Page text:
Jan 26, 2012 Amanda Seef Uncategorized
New rules of decorum for Manlius Town Board meetings were unanimously adopted at the regular board meeting Wednesday, Jan. 25.
The adopted rules end the ban on public comment at town board meetings. The ban was enacted last year by supervisor Ed Theobald, who said that members of the community and of the town board were concerned with the content of messages being delivered at the board meetings.
The Manlius Town Board voted unanimously in September to suspend public comment from the meeting agenda for 30 days. During that time, Theobald said he would review the purpose of a public comment period.
His findings, he said, were that public comment is not a required part of town board agendas. Theobald has worked with the board to tweak the rules of decorum for the public meetings. Those were adopted unanimously at Wednesday’s meeting.
The new rules of decorum will take the public comment section off the agenda for each meeting, held every other Wednesday. Should community members wish to discuss a topic at the town board meetings, they must now contact the town clerk before the end of business Tuesday with their topic. Topics will be screened by the supervisor’s office to see if they meet certain criteria: the matter must be of concern to the town board where they may take action, an issue or concern related to town operations, or an issue or concern related to town property or infrastructure.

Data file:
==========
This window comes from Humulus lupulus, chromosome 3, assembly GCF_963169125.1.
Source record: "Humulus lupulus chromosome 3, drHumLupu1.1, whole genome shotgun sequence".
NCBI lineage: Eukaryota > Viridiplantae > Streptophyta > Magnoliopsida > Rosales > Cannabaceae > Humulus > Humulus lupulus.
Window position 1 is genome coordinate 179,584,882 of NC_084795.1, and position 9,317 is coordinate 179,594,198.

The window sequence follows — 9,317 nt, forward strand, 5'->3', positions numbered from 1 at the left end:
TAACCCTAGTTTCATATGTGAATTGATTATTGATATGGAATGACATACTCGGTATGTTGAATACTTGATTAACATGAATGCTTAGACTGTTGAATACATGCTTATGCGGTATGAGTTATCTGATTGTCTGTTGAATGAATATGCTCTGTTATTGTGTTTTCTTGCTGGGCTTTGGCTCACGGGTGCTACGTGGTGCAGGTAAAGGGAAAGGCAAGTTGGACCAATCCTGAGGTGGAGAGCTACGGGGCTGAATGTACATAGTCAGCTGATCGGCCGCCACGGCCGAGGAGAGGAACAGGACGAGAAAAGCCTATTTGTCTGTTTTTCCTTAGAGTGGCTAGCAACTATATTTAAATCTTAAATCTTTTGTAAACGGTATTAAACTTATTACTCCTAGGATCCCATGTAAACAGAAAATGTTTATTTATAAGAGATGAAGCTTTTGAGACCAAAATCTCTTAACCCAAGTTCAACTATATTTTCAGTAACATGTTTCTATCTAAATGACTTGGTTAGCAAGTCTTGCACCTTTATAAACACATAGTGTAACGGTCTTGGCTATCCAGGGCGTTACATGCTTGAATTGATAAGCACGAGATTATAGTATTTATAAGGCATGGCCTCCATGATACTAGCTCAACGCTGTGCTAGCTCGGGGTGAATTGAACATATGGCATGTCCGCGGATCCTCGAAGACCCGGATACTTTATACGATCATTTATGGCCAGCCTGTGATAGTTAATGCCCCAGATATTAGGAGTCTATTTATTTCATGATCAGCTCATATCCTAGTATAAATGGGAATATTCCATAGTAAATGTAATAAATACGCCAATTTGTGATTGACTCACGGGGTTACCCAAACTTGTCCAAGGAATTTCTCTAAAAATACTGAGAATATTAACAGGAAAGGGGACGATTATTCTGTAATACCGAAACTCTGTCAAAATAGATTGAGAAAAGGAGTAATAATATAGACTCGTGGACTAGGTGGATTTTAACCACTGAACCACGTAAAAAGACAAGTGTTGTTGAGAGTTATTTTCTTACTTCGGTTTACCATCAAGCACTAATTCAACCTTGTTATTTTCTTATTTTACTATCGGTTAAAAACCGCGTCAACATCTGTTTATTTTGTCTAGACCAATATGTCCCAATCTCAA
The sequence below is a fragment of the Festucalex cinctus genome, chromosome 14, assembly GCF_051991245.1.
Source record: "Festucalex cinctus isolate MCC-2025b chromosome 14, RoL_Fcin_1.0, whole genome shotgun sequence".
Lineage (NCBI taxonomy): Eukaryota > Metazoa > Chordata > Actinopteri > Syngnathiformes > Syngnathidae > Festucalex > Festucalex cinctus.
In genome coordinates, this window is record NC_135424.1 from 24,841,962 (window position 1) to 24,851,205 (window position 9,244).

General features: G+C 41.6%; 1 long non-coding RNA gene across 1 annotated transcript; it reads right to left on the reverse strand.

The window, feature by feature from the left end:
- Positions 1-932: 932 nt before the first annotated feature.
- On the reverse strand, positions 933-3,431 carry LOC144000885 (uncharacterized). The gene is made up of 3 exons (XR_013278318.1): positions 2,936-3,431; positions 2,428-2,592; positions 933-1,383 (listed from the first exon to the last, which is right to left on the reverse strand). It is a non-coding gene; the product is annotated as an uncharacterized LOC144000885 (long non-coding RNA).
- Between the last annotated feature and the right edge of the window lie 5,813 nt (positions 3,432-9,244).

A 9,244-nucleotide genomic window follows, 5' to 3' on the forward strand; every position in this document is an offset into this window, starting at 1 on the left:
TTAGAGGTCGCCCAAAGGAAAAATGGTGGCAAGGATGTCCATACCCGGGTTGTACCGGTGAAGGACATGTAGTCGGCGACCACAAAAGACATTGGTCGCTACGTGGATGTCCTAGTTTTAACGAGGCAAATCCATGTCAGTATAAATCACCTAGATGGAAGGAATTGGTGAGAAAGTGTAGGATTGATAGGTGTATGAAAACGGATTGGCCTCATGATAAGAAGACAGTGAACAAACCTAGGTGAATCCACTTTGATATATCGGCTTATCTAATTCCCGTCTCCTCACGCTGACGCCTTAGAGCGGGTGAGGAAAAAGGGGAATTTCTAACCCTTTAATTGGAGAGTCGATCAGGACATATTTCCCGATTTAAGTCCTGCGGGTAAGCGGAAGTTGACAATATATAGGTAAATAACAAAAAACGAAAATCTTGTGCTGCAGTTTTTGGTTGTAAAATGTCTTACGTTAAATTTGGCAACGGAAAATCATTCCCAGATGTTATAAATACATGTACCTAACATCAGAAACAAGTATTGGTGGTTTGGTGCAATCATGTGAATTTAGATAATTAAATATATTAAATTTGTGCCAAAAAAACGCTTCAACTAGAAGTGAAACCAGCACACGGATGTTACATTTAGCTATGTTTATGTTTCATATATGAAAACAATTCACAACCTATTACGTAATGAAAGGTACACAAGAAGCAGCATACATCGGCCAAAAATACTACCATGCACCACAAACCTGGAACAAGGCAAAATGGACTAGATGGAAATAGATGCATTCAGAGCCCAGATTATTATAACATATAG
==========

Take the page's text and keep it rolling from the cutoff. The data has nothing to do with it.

Three residents spoke against the town’s decision Wednesday night.
“I feel that no input has been allowed from the town of Manlius citizens,” Marcia Novek said. “All of us have different ways to communication. There should be a way to solve our issues.”
Her husband, Joe Novek, suggested the town come to an agreement with residents who wish to speak. He has come to the board on a number of occasions to speak about various issues.
“Our only recourse over the last 10 years has been to address these matters at a public board meeting,” Novek said.
The rules also limits resident’s comments to three minutes, instead of five.
Theobald said he can still recognize members of the audience at each board meeting, should they wish to discuss a matter that the board had discussed at that meeting.